Study Strategy II: Studying on the go

This is part two of my four-part series on study strategies. In part one, I discussed time management and what I’ve been doing this semester to be more efficient and maximize my time. Yes, I’m still using my trusty log book, and yep, still counting hours. I’m telling you, it works! If you missed the post, check it out here. In today’s post, I’m going to focus on LEARNING the material. In a previous post, I mentioned that one of my preferred learning styles is auditory (see the post here). Knowing this, I decided to use this to my advantage for one of my classes. I decided Human Physiology would be the best fit for this. Having a part time job (I’ll discuss this in a future post), I knew I had to find ways to maximize the amount of information I learned AND retained within my scheduled study time. I also didn’t take human physio during undergrad, so this was certainly going to be an interesting experience. The goal was to:

1. Use my study time effectively
2. Understand core concepts and lecture material in advance of the exam. Essentially the day before the exam, I should be feeling confident on the material, and if possible, straight chilling. Absolutely NO panicking.
3. Ace those exams!

Using the method I explain below, I learned to study on the goMost phones have a “voice memo” function, and as long as you have your phone and head/ear phones, you’re good to go.

Here’s what I did:

Step 1: Come to class prepared. This means powerpoint slides already printed (or for those with tablets, downloaded). This is particularly important since I took additional notes from lecture directly unto my slides. Coming to class prepared also meant my mind was mentally prepared. I’m not pulling out my phone to reply a text or go on Facebook, I am instead, listening intently to understand as much as I can so I spend less time later trying to understand what was thought.

Step 2: Within 24 hours, usually that evening or the next day, I reviewed my lecture slides and make sense of the additional notes I may have written on particular slides. I also made sure to clarify concepts I didn’t quite understand. Clarification usually meant looking up the specific concept on Khan Academy for a short and concise video on it.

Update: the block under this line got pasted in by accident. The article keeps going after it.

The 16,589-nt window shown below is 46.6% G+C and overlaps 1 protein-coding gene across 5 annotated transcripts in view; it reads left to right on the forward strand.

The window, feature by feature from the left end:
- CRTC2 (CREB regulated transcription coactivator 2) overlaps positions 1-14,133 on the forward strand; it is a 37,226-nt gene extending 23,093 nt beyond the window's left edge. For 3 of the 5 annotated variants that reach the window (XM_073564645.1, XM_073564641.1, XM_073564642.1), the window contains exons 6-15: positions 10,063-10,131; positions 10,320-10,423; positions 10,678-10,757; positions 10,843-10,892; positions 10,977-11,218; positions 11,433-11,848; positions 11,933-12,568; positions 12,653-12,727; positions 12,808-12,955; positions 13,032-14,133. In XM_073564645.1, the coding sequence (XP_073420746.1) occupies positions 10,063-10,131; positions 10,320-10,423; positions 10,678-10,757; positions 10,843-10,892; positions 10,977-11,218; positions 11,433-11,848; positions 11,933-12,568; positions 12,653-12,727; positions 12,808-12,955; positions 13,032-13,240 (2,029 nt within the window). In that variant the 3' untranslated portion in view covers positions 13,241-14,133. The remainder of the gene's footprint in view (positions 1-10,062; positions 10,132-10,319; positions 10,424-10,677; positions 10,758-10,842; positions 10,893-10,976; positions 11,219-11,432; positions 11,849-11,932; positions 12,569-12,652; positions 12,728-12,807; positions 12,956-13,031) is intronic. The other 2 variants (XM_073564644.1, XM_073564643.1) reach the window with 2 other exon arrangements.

Step 3: After reviewing my notes once, I could now record. I usually did this the next day. Literally, I would record myself going through each PowerPoint slide. Not just reading over the slide verbatim, but actually breaking it down as if I was teaching someone else. As I went through each slide, I could refer to other things I had mentioned. I was literally teaching myself in this recording.

voice memo

Step 4: Listen to the recording over and over again. It was best if I could listen while looking at my slides. This way I could target both the visual and auditory part of learning. Most of the time though, it was pure listening.

  • I listened to my recording while on the treadmill. My lecture notes would be mounted up so I could follow along (Side note: walking on 12.0 incline and 3.3 speed is the sweet spot for me)
  • I listened while driving. I have about a 15 mins commute to school daily so on most days, I’ld listen to my recording.
  • I listened at night.
  • I listened in the morning.
  • I listened while grocery shopping.
  • I listened whenever I could.

It worked for me. The key thing was repetition. I kept listening to lectures over and over again to the point where I knew what would come next in the slide AND I understood what I was talking about. I used this strategy for the first two exams in my Human Physiology class. Having a part time job, I felt restricted with time. I HAD to be efficient with time.

How effective was it? Well this strategy was effective enough for me to get an A minus on my first two exams.

I find that recording myself going through the material is more effective that listening to a recording of the professor because: (1), There are no tangents, random discussions, or interruptions to lecture; (2), it’s a much shorter recording; (3) I explain concepts in words I understand, using examples I can relate to; (4) I get to talk it out, out loud – which is very important.

For my last two physio exams, I switched my study style to accommodate the increasing complexity of the material. I’ll talk more about that later in the series. I hope you find this strategy helpful. Try it out and let me know what you think!

Check out my other posts on study strategies:

“Study Strategy I: Time is Money”

“What’s your learning style?”


  1. Another great perspective to studying. I like how you incorporate it into pretty much everything. Repetition is key. Thanks a lot for sharing


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